Lithium rechargeable batteries have been heralded for their high-density energy storage, enabling all manner of technologies to come to fruition. From drones to practical electric cars to large-scale grid storage, the applications are endless.
However, the lithium rechargeable battery has always had one major flaw–flammability. Pushed outside their operating range or otherwise tipped into thermal runaway, and they can burn ferociously as a result.
This came to pass in late July, at the Victorian Big Battery in Geelong, Australia, and it took significant effort to extinguish the blaze. Let’s take a look at the project and see how this came to occur.
The Victorian Big Battery is a grid storage project similar in construction to the Hornsdale Power Reserve in neighboring South Australia. However, where the Hornsdale facility fields 194 MWh of capacity and 150MW peak power delivery, the new project aims to go much further. The Victorian project aims to install 450 MWh of capacity and deliver a peak power output of 300 MW.
Operated by Neoen, the facility is built using Tesla Megapacks, large battery installations designed for grid storage purposes. Each Megapack contains batteries, inverters, and thermal management systems inside for a turnkey, plug-and-play solution to grid storage.
Initial testing of the battery was undertaken on July 30, with fire breaking out at approximately 10:15am according to official reports. The site was quickly disconnected from the grid with no interruption to the local electricity supply.
The fire burned for days, with firefighters announcing the blaze had been brought under control by 3PM on August 2. Lithium batteries tend to burn quite fiercely, and will often reignite after a time, so crews were left on site to monitor the battery for some time afterwards. Temperature readings were taken every two hours so that any heating or reignition could quickly be subdued.
Water Was Used, But Not Directly on the Fire
The fire was fought by the members of the Country Fire Authority as well as Fire Rescue Victoria. CFA incident controller Ian Beswicke spoke on the blaze, noting the difficulty of tackling such fires. “They are difficult to fight because you can’t put water on the Megapacks… all that does is extend the length of time that the fire burns for.” Acting on advice from Tesla, Beswicke noted that “…the recommend process is you cool everything around it so the fire can’t spread and you let it burn out.”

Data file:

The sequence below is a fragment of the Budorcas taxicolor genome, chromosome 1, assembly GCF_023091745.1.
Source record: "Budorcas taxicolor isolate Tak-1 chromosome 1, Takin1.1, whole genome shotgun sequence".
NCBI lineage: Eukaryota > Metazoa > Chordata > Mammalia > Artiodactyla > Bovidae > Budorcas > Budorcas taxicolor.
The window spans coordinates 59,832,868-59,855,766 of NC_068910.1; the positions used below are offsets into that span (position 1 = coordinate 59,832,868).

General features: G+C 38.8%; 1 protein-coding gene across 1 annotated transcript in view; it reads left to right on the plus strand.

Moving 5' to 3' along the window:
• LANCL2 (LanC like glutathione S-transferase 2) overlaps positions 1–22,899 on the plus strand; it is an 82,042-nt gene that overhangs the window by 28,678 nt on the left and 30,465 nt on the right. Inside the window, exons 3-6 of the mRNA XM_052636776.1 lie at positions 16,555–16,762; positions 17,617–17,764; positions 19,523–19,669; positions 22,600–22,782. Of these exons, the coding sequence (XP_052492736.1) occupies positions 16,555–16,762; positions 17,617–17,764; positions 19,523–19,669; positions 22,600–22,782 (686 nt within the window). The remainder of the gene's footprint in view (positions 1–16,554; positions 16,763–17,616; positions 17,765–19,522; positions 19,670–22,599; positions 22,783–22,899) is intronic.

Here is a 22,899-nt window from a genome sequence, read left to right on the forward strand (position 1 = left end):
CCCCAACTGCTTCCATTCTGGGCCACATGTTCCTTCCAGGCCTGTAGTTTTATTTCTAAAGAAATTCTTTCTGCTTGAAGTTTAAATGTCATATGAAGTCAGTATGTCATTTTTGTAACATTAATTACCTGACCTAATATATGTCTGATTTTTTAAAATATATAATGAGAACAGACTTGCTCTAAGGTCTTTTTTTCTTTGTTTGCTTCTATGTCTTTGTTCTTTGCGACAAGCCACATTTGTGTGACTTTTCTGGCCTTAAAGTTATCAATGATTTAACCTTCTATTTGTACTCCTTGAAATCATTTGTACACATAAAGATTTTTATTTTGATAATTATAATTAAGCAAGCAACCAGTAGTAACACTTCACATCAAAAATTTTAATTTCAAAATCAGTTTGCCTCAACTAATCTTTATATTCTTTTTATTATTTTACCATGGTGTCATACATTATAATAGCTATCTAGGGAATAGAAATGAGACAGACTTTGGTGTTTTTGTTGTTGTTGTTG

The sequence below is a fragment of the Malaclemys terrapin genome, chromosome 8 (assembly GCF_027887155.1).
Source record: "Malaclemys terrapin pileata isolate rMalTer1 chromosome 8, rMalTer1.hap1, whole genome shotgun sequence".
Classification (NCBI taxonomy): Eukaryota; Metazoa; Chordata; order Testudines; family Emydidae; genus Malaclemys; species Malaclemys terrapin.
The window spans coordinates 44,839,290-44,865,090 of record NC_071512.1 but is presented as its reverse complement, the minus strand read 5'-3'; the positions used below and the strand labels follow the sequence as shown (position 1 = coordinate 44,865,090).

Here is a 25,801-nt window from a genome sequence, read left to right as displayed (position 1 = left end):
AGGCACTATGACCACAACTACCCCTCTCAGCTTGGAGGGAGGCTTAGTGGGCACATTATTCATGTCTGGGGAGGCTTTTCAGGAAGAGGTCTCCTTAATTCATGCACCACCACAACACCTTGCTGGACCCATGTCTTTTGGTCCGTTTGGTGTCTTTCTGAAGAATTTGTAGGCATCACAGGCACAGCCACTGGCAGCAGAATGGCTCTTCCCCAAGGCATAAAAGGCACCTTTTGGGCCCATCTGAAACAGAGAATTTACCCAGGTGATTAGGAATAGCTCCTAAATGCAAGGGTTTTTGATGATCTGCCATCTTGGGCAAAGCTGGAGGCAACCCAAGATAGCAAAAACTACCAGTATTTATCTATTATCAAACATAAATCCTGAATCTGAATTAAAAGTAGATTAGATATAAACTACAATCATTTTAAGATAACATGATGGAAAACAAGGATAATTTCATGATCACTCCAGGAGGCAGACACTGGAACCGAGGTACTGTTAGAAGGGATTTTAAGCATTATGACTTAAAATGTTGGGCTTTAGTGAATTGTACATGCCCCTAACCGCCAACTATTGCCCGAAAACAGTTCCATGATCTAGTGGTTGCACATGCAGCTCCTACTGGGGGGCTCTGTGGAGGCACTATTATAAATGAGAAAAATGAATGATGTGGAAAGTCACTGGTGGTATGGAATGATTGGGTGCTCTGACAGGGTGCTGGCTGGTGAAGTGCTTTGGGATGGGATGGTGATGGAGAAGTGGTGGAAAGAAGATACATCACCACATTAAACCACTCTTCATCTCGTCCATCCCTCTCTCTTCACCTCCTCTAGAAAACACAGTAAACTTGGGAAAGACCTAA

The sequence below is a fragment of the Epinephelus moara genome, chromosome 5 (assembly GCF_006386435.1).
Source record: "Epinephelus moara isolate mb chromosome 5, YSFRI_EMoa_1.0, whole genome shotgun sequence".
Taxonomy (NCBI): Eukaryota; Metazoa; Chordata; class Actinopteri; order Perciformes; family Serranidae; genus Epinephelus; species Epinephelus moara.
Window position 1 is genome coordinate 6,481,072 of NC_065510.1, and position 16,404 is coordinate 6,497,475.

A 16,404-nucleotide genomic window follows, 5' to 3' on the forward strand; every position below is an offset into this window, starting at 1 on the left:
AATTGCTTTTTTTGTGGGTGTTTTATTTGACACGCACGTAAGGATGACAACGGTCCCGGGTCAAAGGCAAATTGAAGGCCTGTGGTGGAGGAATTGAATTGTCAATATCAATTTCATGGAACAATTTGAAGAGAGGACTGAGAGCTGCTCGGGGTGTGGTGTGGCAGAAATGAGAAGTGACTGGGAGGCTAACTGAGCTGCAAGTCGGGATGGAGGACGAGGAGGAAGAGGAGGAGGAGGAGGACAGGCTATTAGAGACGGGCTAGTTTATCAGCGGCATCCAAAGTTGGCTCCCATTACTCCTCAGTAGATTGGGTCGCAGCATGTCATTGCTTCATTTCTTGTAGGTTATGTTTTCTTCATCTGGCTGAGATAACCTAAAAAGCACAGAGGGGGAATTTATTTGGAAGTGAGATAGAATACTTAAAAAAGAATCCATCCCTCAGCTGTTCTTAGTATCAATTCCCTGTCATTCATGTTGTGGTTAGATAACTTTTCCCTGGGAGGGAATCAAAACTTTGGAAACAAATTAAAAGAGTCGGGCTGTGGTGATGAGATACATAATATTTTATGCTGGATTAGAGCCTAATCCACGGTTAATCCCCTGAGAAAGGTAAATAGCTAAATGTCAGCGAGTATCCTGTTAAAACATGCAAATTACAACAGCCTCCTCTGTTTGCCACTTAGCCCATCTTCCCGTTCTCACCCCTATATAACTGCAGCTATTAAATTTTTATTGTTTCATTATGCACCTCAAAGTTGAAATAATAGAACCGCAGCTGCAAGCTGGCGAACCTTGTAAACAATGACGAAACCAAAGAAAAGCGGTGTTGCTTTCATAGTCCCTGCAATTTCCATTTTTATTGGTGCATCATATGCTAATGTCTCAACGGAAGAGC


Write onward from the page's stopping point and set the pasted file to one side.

The fire began less than 24 hours after the battery began operating on the grid, according to sources quoted by the Sydney Morning Herald. Quick action by firefighting crews kept the entire facility from burning down, limiting the flames from spreading beyond a second battery pack.
Out of an abundance of concern for people in surrounding areas, a warning was given to those downwind of the incident. Two mobile units were deployed to the area by the Environment Protection Authority of Victoria. Despite early concerns and a warning for residents to shut windows and remain indoors, official reports soon gave the local atmosphere the all clear.
Obviously, a large fire lasting multiple days in a grid storage facility is an outcome that nobody wants. However, the events that followed serve as an indicator that authorities were well prepared to deal with the situation. No injuries were reported throughout the incident, and the fire was contained to a limited area of the facility. Only two battery packs caught fire out of the many on site (210 are planned in total), and electrical risks were properly managed to avoid disaster.
Questions remain as to how the fire started in the first place. Whether it comes down to an installation error or faulty equipment or batteries will likely be revealed by investigators in due time. For now, it’s a black mark against Victoria’s new battery project. However, in time, it may serve as an example of how through proper emergency management, lithium battery fires can be managed safely. The future of the electrical grid, and indeed, personal transport, may depend on it.